Want to spend your golden years in Europe? These are the countries with the best retirement visas

Warm weather, stress-free living, and a good standard of living are all we want from our golden years.

But moving to another country requires some research and planning. Especially, etc Many visa options are available for people of working age.

That doesn’t mean there aren’t options for those looking later move abroadHowever.

Here are some of the best European visa options for pensioners, ranked by how much you can earn.

6. Italian optional residence visa

Italy is a popular destination for people to spend their golden years, and there are visa options designed to help you do just that.

requirements for Italian Selective residency visas are a bit more difficult than others on this list. To apply, you need a passive income of at least €31,000 per year. You cannot work while a resident of the country with this visa, even remotely for a company abroad.

Selective residence visas are valid for one year and can be extended up to four years. You can apply for permanent residence after working in the country for five years.

This is one of the most tightly regulated visa types, meaning it can take at least 3-6 months to process your application.

5. Useless Spanish visa

A non-profit Spain visa is an option for those looking to retire in the country.

Not as accessible as Portugal’s D7 visa, Spain You are required to have an income of 2,150 euros per month or 25,816 euros per year. You cannot apply for a useless visa using remote work income.

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Applicants need to prove that they have access to health care equivalent to or better than the public health services of the country.

You are entitled to stay in Spain for one year after entering and must stay in the country for at least 183 days to renew your visa. It can be extended for four years, and after five years you can apply for permanent residence.

It is valid for 10 years and gives you access to the Spanish health system and other benefits available to citizens and permanent residents.

4. Greek residence permit for financially independent persons

Retiring in Greece means applying for a visa, officially known as the Financially Independent Residence Permit.

It requires you to have a passive income of at least €24,000 per year, but no economic or investment activities within the country. Acceptable sources of income include pensions, rental properties, and investments.

If you want to bring your spouse, you will need an additional 400 euros per month, and 200 euros for dependent family members.

You will also need a one-year rental agreement for the property. Applicants are required to provide proof of private medical insurance for the duration of their stay Greece.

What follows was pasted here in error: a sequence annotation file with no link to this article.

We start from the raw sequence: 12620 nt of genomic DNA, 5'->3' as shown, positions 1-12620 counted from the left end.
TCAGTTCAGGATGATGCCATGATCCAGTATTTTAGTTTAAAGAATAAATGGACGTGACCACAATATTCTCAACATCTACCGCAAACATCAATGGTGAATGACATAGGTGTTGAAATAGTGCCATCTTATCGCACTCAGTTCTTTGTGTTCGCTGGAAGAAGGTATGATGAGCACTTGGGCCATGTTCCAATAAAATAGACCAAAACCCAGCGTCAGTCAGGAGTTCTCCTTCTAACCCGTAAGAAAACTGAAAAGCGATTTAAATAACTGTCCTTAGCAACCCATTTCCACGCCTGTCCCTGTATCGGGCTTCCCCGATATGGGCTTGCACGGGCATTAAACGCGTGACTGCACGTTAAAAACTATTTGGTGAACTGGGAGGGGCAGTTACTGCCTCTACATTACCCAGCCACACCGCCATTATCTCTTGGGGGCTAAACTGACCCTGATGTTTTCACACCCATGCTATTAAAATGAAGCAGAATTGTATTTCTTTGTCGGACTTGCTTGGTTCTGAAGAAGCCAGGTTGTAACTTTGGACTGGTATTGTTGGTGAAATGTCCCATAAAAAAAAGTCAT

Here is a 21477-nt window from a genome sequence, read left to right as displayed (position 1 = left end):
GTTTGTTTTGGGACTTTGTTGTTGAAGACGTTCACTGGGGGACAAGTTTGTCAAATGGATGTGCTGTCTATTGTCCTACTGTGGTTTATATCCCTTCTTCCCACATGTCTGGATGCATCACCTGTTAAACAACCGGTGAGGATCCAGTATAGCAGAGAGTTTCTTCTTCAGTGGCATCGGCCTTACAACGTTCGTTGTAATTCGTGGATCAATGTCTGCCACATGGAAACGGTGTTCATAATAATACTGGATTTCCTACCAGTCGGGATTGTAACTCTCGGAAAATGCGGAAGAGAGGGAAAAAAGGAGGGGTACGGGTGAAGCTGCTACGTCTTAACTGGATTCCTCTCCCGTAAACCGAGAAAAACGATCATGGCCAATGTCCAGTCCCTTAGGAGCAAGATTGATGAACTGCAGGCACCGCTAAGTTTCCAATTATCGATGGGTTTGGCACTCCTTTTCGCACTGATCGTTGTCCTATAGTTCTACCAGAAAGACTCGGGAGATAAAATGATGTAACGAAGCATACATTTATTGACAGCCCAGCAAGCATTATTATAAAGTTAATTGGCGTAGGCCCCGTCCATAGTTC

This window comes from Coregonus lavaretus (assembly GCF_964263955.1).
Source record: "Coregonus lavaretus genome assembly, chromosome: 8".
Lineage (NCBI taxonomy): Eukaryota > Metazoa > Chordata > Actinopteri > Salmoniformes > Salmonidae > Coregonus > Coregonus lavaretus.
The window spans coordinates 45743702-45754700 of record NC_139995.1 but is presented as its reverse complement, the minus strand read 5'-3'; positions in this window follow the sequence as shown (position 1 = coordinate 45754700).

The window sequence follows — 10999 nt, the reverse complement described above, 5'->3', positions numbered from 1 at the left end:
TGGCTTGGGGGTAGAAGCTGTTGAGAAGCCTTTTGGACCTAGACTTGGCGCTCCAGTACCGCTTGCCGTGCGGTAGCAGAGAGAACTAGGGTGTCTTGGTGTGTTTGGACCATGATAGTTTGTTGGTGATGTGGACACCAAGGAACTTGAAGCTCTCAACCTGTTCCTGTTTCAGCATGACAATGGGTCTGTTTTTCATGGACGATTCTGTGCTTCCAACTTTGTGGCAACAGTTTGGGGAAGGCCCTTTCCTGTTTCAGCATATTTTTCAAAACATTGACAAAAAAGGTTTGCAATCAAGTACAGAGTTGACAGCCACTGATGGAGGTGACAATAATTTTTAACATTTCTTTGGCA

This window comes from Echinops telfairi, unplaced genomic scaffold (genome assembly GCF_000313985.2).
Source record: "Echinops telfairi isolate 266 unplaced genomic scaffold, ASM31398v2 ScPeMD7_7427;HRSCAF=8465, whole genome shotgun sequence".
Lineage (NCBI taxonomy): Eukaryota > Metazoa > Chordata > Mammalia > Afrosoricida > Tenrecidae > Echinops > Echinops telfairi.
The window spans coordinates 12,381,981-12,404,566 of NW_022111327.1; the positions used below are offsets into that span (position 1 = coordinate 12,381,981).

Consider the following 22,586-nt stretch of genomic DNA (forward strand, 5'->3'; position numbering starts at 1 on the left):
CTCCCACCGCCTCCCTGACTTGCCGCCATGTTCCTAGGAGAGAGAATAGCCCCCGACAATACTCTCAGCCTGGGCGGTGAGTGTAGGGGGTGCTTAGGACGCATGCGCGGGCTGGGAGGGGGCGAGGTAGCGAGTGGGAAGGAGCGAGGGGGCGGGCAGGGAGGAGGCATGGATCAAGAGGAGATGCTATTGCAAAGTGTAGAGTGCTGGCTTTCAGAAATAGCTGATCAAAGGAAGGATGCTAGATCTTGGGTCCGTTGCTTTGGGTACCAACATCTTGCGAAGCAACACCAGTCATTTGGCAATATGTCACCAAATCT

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This visa is issued for two years and can be extended at the end of this period. To maintain your residency status, you must stay in Greece for at least half a year.

3. Cyprus F category visa

Retirement walking along the sandy beaches of Cyprus sounds like an attractive option.

The country’s Category F visa is probably one of the best options to spend your golden years there.

Cyprus Just €9,568 per year, one of the lowest income requirements on this list. This can come from your pension, overseas rental property, investments, royalties or dividends, but it should be enough to provide a decent and comfortable living for you and all your dependents.

You will also need to rent or buy property in the country.

2. Malta Pension Scheme

With good weather all year round and a high standard of living, Malta is a great place to retire.

The country has a special scheme called the Malta Pension Scheme, which is slightly different from the other options on this list. You need to own a property in Malta worth at least €220,000 or rent an apartment worth €8,750 per year. Please note that these sizes may vary depending on your chosen region. Applicants are required to have health insurance Malta.

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If you decide to retire with your partner, you need to prove that you are in a stable relationship.

It also has some age requirements. If you were born on or after January 1, 1962, you must retire at age 65, and if you were born after that, you can retire at 61.

The visa must not be for a stay in any Schengen country other than Malta for a period of at least 90 days per year and no more than six months.

1. Portugal D7 visa

The D7 visa, or passive income visa, leads to retirement Portugal An option that appeals to non-EU internationals.

To qualify, you must have a monthly income of at least €705. It is based on the country’s current national wage. But this income can come from a variety of sources, such as pensions, rental properties, and investments.

You must also be able to prove residency and be able to live in Portugal for at least 16 months during your first two years.

The D7 visa has a lower application fee than many other temporary resident visas, and the application process usually takes about six months.

D7 visa holders also enjoy the same benefits health services Beneficial for Portuguese residents and citizens.

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